Tomb Raider: The Last Revelation
|Tomb Raider: The Last Revelation
Also known as: Tomb Raider IV: The Last Revelation (Germany/Japan)
In the fourth installment of the series, you start as a surprisingly well-developed adolescent Lara Croft on a quest to find the Iris with her mentor. Things quickly go awry as Lara "accidentally" unleashes the evil Egyptian god Set into the world. The adventure centers around her trying to seal Set again before the world is destroyed. It follows the same scheme as the other Tomb Raider games: low polygons, engaging puzzles and crouch-in-corners-to-warp glitches that can be used to go out-of-bounds.
Flip out of crawlspace animation and unused Von Croy dialogue in 1st level.
The level file contains several unused and early object meshes distinct from those in the other levels, including red flares à la the previous games, an entirely different crossbow model closer resembling a harpoon gun, and an alternative shotgun mounted with a flashlight.
Describe. I can't compare this to anything, due to not remembering most of the levels.
The Valley Temple, known by the file name
joby1b.tr4, is an area that is completely unused. It is listed in the game's script file between the The Sphinx Complex and Underneath the Sphinx levels, though is bypassed with a line of code.
There is a short palace of sorts on Khufu's Queen's Pyramids. There is no way to access it normally, but it's just one jump away from being reached. It's empty on the inside, and the walls' texture is the picture of a woman. The level editor applies this texture by default to any surfaces that the designer does not specify, so it also appears in other unreachable parts of the Giza levels.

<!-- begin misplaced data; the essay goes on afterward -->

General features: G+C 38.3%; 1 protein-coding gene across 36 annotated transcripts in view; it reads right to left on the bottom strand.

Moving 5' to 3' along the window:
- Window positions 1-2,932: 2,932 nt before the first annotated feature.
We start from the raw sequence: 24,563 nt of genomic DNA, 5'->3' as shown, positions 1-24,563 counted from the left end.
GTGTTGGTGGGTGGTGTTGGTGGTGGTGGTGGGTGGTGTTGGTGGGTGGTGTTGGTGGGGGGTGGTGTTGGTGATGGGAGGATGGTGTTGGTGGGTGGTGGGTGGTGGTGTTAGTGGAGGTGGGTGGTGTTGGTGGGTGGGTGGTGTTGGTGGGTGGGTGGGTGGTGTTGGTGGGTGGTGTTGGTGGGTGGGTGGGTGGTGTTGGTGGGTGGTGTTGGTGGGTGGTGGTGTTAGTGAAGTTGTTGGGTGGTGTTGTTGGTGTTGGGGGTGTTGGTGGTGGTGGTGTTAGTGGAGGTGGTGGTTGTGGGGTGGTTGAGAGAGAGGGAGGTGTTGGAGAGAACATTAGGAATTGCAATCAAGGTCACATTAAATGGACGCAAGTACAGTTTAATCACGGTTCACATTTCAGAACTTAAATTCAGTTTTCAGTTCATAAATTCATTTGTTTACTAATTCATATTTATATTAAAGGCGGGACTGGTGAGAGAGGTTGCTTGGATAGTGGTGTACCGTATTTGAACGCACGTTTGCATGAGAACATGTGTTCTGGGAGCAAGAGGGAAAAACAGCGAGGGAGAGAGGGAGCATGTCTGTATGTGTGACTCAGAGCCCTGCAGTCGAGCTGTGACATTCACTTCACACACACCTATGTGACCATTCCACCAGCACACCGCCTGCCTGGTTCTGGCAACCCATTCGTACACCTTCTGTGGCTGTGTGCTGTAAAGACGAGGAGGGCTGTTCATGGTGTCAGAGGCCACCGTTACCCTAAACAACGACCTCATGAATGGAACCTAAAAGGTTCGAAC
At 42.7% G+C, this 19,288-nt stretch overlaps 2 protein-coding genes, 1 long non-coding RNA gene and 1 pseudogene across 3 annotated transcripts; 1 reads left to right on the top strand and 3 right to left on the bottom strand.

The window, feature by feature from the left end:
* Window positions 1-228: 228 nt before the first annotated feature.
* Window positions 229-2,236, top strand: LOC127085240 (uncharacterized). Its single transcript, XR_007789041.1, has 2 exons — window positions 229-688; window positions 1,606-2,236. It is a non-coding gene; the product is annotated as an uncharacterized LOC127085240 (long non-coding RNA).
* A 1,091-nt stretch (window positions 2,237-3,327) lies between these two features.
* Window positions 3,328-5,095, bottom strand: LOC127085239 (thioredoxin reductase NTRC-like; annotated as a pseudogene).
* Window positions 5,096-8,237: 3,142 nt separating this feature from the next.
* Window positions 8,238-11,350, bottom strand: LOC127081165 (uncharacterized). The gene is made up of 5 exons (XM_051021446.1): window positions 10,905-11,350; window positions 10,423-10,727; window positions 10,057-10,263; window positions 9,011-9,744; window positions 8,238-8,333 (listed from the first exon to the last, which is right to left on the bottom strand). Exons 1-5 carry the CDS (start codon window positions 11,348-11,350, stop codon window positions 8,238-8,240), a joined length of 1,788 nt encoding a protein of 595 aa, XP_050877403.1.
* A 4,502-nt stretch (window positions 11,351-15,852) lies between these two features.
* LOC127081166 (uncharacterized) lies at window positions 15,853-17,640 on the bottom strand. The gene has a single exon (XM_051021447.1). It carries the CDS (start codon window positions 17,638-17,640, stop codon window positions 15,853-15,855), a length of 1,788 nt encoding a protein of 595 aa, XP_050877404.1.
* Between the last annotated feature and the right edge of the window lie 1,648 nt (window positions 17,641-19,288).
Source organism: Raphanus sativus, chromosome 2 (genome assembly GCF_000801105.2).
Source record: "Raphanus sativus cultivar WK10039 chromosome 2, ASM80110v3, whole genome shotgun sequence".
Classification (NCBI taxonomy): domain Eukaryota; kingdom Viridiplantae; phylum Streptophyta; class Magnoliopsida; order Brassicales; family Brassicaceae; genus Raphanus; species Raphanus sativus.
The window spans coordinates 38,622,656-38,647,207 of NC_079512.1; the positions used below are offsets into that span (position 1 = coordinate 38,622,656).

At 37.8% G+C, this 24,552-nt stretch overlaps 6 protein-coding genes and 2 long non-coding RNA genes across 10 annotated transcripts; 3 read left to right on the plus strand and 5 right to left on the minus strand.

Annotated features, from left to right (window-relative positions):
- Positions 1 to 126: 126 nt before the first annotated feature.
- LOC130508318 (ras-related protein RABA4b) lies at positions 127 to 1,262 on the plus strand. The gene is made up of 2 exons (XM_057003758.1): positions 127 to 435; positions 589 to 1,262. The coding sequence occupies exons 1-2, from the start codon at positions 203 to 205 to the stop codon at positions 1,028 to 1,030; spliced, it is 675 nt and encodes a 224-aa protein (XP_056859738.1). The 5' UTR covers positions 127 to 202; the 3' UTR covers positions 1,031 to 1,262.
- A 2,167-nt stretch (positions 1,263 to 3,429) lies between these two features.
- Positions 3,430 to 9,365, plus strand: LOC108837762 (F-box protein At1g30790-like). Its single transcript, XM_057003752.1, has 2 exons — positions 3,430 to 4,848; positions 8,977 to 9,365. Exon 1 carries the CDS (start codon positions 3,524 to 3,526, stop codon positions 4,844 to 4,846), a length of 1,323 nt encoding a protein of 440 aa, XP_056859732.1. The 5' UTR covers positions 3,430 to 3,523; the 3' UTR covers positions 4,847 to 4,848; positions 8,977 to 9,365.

The placement of this leftover area relative to the Great Pyramid suggests that it's an untextured low-detail copy of the exit from The Mastabas. Comparing the models for levels 32 and 33 reveals an almost exact match in geometry:
In KV5, there's a medipack on a platform between two pillars. The first and second PS1 versions have the collisions set up incorrectly on those pillars, making climbing them impossible. The first PS1 version doesn't have this medipack, but the second version adds it; unfortunately, this version didn't fix the collisions, so, while it is there, it cannot be reached. The 3rd PS1 version and all PC versions fully fix the medipack. YouTube video showing the medipack in question.
Hidden within the game's executable file is a message from programmer Richard Flower at 4B3B8A (Windows) or E9D42 (Mac data fork):
Tomb Raider IV - The Last Revelation -- Dedicated to my fiance Jay for putting up with this game taking over our lifes,my step sons Craig,Jamie & Aiden (Show this to your mates at school, they'll believe you now!!),also for my daughters Sophie and Jody - See you in another hex dump - Richard Flower 11/11/1999
There are 4 versions. There's the first version, on the PS1 only, with some missing content- oddly, this is the version available for download from the PlayStation Network. Then there's the second one, also exclusive to the PS1 that changes the following:
- The first secret has been changed.
- Adds a medipack.
The third version is the final one on the PS1 and the first one on the PC.
- A game over message was added, allowing the player to directly re-load a saved game upon death, instead of being ejected to the title screen.
- On the PS1, 7 save slots are available instead of 5 as before.
- The Statistics screen reads "0 Days" instead of "0Days", although this minor bug only affected the first few levels in previous releases.
- Angkor Wat
- Von Croy's tutorials can no longer be skipped with the Look button on the PS1.
- A door was added right after the swimming tutorial, fixing a minor sequence break in which Lara could avoid letting Von Croy cross the bridge, but still trigger the next tutorial cutscene.